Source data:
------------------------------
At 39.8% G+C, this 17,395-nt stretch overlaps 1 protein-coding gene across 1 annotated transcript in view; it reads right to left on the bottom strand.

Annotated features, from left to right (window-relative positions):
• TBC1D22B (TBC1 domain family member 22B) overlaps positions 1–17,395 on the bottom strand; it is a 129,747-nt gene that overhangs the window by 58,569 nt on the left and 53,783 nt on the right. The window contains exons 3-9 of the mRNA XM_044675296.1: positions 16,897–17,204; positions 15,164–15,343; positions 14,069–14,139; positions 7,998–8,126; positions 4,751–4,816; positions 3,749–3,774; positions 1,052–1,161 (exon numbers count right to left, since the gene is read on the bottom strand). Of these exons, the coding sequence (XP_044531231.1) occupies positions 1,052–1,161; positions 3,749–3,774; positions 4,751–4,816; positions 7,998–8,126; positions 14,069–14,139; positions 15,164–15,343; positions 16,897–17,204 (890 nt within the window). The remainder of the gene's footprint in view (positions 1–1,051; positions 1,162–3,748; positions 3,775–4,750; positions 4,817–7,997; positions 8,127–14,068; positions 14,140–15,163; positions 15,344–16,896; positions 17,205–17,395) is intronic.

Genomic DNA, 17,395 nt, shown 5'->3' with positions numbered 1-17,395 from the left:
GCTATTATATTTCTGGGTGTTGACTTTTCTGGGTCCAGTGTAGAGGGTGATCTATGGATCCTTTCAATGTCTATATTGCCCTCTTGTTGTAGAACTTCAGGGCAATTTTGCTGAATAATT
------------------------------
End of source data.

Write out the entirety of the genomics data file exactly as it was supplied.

At 39.8% G+C, this 17,395-nt stretch overlaps 1 protein-coding gene across 1 annotated transcript in view; it reads right to left on the bottom strand.

Annotated features, from left to right (window-relative positions):
• TBC1D22B (TBC1 domain family member 22B) overlaps positions 1–17,395 on the bottom strand; it is a 129,747-nt gene that overhangs the window by 58,569 nt on the left and 53,783 nt on the right. The window contains exons 3-9 of the mRNA XM_044675296.1: positions 16,897–17,204; positions 15,164–15,343; positions 14,069–14,139; positions 7,998–8,126; positions 4,751–4,816; positions 3,749–3,774; positions 1,052–1,161 (exon numbers count right to left, since the gene is read on the bottom strand). Of these exons, the coding sequence (XP_044531231.1) occupies positions 1,052–1,161; positions 3,749–3,774; positions 4,751–4,816; positions 7,998–8,126; positions 14,069–14,139; positions 15,164–15,343; positions 16,897–17,204 (890 nt within the window). The remainder of the gene's footprint in view (positions 1–1,051; positions 1,162–3,748; positions 3,775–4,750; positions 4,817–7,997; positions 8,127–14,068; positions 14,140–15,163; positions 15,344–16,896; positions 17,205–17,395) is intronic.

Genomic DNA, 17,395 nt, shown 5'->3' with positions numbered 1-17,395 from the left:
GCTATTATATTTCTGGGTGTTGACTTTTCTGGGTCCAGTGTAGAGGGTGATCTATGGATCCTTTCAATGTCTATATTGCCCTCTTGTTGTAGAACTTCAGGGCAATTTTGCTGAATAATT